4081 — Factors that Facilitate the Prescribing and Acceptance of Medications for Opioid Use Disorder in VA: Veteran and Provider Perspectives
Lead/Presenter: Alicia Bergman,
COIN - Los Angeles
All Authors: Bergman AA ((COIN Los Angeles)), Oberman, RS (Los Angeles COIN; Center for the Study of Healthcare Innovation, Implementation & Policy) Taylor SL (Los Angeles COIN; Center for the Study of Healthcare Innovation, Implementation & Policy) Chang E (Los Angeles COIN; Center for the Study of Healthcare Innovation, Implementation & Policy)
To address the overdoses and mortality associated with the opioid crisis, VISN 22 began a quality improvement project in 2018 to increase Veteran access to medications for opioid use disorder (MOUD) in non-addiction settings, such as primary care and mental health. MOUD, such as buprenorphine/naloxone, can effectively treat OUD and reduce opioid-related mortality. We sought to uncover the factors that can facilitate successful prescribing of MOUD and uptake/acceptance of MOUD by patients in non-addiction settings.
Qualitative interviews were conducted with 18 Veteran patients with experience taking MOUD (identified by addiction treatment providers at each facility) and 44 providers, most with MOUD experience or knowledge, including primary care providers, hospitalists, nurses, and addiction psychiatrists. The interviews were part of an evaluation of MOUD implementation in five medical centers in VISN22. The interview guide was developed based on the Practical, Robust Implementation and Sustainability Model (PRISM) and included questions about Veteransâ€™/providers experiences with MOUD. Interviews were recorded, transcribed, and analyzed to identify major themes regarding Veterans'/providers perspectives and barriers and facilitators to implementing MOUD.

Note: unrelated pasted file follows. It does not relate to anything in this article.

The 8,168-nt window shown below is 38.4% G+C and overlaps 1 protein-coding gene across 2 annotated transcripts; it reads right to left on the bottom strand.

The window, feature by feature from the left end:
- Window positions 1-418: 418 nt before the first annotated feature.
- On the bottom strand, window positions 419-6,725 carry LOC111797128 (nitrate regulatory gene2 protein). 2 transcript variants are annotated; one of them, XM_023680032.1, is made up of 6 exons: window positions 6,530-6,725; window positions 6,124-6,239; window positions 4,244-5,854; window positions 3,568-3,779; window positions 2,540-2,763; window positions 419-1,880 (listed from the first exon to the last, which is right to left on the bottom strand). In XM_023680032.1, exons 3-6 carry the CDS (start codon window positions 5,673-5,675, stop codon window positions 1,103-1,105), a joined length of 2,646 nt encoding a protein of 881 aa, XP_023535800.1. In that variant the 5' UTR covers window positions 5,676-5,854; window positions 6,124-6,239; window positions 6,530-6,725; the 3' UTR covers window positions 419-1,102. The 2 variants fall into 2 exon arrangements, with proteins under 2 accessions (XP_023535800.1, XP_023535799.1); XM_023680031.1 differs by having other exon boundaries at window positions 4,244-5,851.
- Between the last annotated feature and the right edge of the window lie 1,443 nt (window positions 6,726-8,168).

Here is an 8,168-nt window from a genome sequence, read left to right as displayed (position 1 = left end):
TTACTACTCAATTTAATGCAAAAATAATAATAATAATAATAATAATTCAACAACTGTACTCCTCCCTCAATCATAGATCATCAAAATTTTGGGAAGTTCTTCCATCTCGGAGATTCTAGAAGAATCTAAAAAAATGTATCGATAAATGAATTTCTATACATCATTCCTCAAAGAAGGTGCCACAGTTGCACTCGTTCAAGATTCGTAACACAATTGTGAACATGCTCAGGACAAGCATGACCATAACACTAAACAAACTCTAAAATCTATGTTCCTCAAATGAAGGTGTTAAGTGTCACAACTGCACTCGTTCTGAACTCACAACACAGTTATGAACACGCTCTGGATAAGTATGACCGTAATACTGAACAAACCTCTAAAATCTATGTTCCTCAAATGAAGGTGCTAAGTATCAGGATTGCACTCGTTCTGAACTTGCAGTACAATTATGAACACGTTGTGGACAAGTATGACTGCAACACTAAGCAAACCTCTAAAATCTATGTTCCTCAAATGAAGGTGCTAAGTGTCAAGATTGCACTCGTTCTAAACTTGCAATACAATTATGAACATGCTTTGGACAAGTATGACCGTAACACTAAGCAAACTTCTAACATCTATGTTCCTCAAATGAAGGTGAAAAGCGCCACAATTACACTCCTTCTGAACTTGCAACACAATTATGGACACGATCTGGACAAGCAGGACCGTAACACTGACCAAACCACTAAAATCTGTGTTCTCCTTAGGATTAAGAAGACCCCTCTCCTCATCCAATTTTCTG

Provider-reported MOUD prescribing facilitators included protected clinical time (e.g., having a 2-hour block to perform inductions, building in time to see patients more frequently), changes in scopes of practice for some healthcare staff (role definition for nursing and justifying nurse workload), understanding the rewards/benefits of MOUD prescribing, interdisciplinary mentorship and support (e.g., consulting with addition providers, partnering with psychology), ongoing training and education to increase comfort in prescribing MOUD, incentives, leadership buy-in, administrative staff understanding scheduling issues, and contingency for other prescribers to cover MOUD prescribing when they are not available. Veteran-reported facilitators to MOUD access/use included specific communication strategies like providers emphasizing MOUD as an alternative to traditional opioids for pain, providers timing conversations about MOUD correctly (e.g., at low point or during/post crisis), the provider sharing the science of MOUD and how it works, and providers emphasizing the satisfaction/positive experiences of other patients taking MOUD.
Providers identified numerous multi-level factors (e.g., clinic-, provider- and system-level support), that can facilitate Veteransâ€™ successful uptake of and MOUD prescribing in non-addiction settings. Factors that facilitated patient acceptance of MOUD centered mostly around communication strategies.
These findings can help VA providers across multiple settings and services develop communication strategies that can increase patient acceptance of MOUD. They also point to how interprofessional collaboration across VA services, and leadership support in making systems- and process-level adjustments, can facilitate MOUD prescribing for non-addiction providers.